‘Nation’s report card’ tells a similar story to ILEARN — most Indiana students are behind

Amid concerns over low scores on Indiana’s new standardized test, ILEARN, new results from a national exam tell a similar story about student performance.

Scores from the National Assessment Educational Progress, or NAEP, released Wednesday, showed 37% of eighth graders statewide were proficient in reading and math, and 37% of fourth graders were proficient in reading and 47% were proficient in math.

Those results fall in line with the 2019 ILEARN results, which saw 37.1% of students in Indiana pass both the math and English portions of the exam.

While some educators were concerned about the frequent changes to state tests and standards, one expert said that while it’s concerning that only about one-third of students in Indiana are considered at grade level, the similarity means ILEARN is closer to matching the rigor of the national exam. Under previous state tests, Indiana saw much higher percentages of students passing, compared to the national exam.

“I think it indicates that Indiana’s test is set to a high level … which is a change,” said Michael Petrilli, president of the Thomas B. Fordham Institute, a conservative national education think tank. “It used to be that basically no state came anywhere close. They’d say 70%-80% of students are proficient. The fact that we now have these results matching means that Indiana really has followed through on its promise to raise standards.”

Indiana’s NAEP scores dropped slightly in 2019, mirroring a drop in scores nationally. The national exam, often called the Nation’s Report Card, serves as a way for states to see how they stack up to the rest of the country.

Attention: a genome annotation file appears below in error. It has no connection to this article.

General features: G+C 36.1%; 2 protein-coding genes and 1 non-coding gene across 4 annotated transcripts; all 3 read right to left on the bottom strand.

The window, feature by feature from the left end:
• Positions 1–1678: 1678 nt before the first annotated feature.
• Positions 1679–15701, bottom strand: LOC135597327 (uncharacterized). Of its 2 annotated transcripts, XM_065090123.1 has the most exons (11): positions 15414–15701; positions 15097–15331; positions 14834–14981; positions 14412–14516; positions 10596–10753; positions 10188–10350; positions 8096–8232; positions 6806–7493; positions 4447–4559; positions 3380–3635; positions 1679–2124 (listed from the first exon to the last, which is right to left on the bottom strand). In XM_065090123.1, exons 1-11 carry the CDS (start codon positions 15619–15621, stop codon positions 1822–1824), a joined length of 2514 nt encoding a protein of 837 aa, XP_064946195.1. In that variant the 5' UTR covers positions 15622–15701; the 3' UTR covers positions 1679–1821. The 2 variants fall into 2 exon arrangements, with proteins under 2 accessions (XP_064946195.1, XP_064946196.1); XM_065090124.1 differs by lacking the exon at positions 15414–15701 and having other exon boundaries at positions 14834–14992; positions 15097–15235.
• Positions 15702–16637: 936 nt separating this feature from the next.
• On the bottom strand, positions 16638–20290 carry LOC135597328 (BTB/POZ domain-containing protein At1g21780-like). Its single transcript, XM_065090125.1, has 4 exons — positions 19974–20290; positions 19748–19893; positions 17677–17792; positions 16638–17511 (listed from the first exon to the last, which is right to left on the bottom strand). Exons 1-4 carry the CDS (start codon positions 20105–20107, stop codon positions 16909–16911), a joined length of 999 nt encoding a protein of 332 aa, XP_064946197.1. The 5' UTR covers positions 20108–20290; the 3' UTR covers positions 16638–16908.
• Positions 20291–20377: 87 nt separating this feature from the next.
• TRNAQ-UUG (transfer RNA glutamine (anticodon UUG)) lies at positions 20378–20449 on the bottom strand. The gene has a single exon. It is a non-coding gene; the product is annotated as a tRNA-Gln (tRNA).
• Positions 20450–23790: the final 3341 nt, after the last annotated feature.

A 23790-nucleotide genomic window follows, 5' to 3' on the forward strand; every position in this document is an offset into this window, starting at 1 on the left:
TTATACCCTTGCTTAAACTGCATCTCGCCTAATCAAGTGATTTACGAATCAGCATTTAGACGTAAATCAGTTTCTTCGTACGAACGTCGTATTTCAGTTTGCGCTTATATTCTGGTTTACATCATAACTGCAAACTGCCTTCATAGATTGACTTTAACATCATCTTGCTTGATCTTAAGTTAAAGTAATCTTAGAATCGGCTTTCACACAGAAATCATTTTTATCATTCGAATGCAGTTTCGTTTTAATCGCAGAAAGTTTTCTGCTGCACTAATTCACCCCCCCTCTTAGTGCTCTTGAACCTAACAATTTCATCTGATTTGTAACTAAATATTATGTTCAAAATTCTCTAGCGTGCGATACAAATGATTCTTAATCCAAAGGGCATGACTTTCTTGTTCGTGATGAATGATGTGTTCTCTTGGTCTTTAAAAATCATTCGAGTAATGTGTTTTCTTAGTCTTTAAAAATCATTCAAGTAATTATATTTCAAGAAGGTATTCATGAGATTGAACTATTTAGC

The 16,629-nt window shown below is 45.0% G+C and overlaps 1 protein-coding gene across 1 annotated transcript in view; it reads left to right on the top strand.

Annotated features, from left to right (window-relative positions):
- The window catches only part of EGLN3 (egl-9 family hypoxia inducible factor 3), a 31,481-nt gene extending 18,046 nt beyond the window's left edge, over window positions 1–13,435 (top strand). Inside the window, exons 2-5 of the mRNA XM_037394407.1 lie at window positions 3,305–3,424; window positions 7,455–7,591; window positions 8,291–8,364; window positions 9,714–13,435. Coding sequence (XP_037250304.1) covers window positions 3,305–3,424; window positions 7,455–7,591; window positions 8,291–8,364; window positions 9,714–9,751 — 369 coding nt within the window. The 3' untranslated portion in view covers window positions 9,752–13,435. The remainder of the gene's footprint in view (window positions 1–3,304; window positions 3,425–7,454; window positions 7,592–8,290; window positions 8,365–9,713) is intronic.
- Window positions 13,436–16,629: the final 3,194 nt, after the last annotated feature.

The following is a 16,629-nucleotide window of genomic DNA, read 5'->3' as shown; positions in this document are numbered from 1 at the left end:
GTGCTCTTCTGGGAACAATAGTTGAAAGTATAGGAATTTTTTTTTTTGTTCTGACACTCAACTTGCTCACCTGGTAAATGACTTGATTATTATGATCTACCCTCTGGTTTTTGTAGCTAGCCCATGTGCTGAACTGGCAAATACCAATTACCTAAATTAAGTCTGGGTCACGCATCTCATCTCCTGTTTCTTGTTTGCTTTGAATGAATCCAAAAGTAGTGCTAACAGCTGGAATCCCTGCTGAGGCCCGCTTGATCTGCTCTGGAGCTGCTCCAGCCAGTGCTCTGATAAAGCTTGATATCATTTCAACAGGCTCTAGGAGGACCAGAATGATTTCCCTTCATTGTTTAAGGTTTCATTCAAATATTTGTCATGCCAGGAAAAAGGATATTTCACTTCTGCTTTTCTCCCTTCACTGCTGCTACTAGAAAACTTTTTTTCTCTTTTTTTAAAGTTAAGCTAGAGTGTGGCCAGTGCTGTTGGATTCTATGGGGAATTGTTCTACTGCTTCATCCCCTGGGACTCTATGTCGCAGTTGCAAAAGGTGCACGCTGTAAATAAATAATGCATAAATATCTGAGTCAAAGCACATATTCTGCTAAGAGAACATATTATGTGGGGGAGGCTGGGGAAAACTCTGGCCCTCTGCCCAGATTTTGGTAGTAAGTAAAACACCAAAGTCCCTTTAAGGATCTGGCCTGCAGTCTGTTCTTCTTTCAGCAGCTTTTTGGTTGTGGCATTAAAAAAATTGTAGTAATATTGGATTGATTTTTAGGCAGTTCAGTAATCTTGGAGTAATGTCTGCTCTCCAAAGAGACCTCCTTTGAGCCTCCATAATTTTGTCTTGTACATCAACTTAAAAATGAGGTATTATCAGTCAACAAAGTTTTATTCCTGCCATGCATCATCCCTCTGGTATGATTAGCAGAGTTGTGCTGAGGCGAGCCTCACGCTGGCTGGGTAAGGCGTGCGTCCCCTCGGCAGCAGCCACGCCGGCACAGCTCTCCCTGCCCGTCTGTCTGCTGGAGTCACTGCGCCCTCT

In math, Indiana ranks seventh out of 50 states and D.C. for fourth grade and 14th in eighth grade, dropping from sixth and 12th, respectively. The state saw the biggest change in reading, falling to 17th, from 9th, in the rankings for fourth grade and 12th, from sixth, in eighth grade.

Despite these slides, Indiana remained above the national average in both reading and math and among the top half of states in every category.

“As with ILEARN, (national) assessment results are merely a snapshot of performance at a single point in time, and do not provide the total reflection of student achievement,” said State Superintendent Jennifer McCormick in an email statement Tuesday. “Ensuring Indiana students are becoming academically proficient is the goal of the Department and educators across the state.”

Nationally, average reading scores were lower for both fourth- and eighth-grade students, compared to 2017. Average math scores increased by one point for fourth graders and declined by one point for eighth graders.

Peggy Carr, associate commissioner of the National Center for Education Statistics, said this isn’t the first time the country has seen a decline in scores. While the one-point decrease on test scores between 0 and 500 among fourth-grade students is small, the three-point decline among eighth-graders was substantial, federal officials said. While scores fell for students at all levels, they fell furthest for low-achieving students.

“As much as 31 states are driving it,” Carr, who oversees assessments for agency, said of the decreases. “That is a very meaningful decline.”

The national assessment is administered every two years to a sample of students nationwide. Some 600,000 students took this year’s exams on tablet computers between January and March. Indiana has more frequently seen its scores stay the same or improve with big jumps in 2013.

Petrilli said the results partially reflect what is happening in schools, but are also impacted by larger forces. He believes the country is seeing a decline now because this cohort of students were born or young during the recession. Amid the economic downturn, birth rates slowed, poverty soared, and schools were forced to cut spending.

“To me, the picture here is that kids who are born during the Great Recession face some great challenges, and that we are still dealing with it,” Petrilli said. “We need schools to do more than they’ve ever done before to help these students achieve.”